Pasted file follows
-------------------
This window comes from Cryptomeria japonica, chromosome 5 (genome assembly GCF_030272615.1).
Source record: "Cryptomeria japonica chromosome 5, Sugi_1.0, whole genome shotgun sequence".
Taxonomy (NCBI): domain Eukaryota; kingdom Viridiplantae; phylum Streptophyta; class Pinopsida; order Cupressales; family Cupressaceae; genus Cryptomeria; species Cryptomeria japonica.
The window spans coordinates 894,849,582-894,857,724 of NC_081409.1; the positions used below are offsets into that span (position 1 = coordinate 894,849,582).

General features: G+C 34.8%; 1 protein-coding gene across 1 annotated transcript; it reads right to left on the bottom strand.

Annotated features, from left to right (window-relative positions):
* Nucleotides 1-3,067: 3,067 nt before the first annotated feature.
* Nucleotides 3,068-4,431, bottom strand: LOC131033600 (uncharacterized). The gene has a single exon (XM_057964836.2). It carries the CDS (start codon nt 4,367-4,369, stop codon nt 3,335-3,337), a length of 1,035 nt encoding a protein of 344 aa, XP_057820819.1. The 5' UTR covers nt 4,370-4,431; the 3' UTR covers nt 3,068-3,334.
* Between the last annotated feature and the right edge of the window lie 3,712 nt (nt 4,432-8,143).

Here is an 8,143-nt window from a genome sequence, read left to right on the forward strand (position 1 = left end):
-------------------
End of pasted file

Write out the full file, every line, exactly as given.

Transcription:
This window comes from Cryptomeria japonica, chromosome 5 (genome assembly GCF_030272615.1).
Source record: "Cryptomeria japonica chromosome 5, Sugi_1.0, whole genome shotgun sequence".
Taxonomy (NCBI): domain Eukaryota; kingdom Viridiplantae; phylum Streptophyta; class Pinopsida; order Cupressales; family Cupressaceae; genus Cryptomeria; species Cryptomeria japonica.
The window spans coordinates 894,849,582-894,857,724 of NC_081409.1; the positions used below are offsets into that span (position 1 = coordinate 894,849,582).

General features: G+C 34.8%; 1 protein-coding gene across 1 annotated transcript; it reads right to left on the bottom strand.

Annotated features, from left to right (window-relative positions):
* Nucleotides 1-3,067: 3,067 nt before the first annotated feature.
* Nucleotides 3,068-4,431, bottom strand: LOC131033600 (uncharacterized). The gene has a single exon (XM_057964836.2). It carries the CDS (start codon nt 4,367-4,369, stop codon nt 3,335-3,337), a length of 1,035 nt encoding a protein of 344 aa, XP_057820819.1. The 5' UTR covers nt 4,370-4,431; the 3' UTR covers nt 3,068-3,334.
* Between the last annotated feature and the right edge of the window lie 3,712 nt (nt 4,432-8,143).

Here is an 8,143-nt window from a genome sequence, read left to right on the forward strand (position 1 = left end):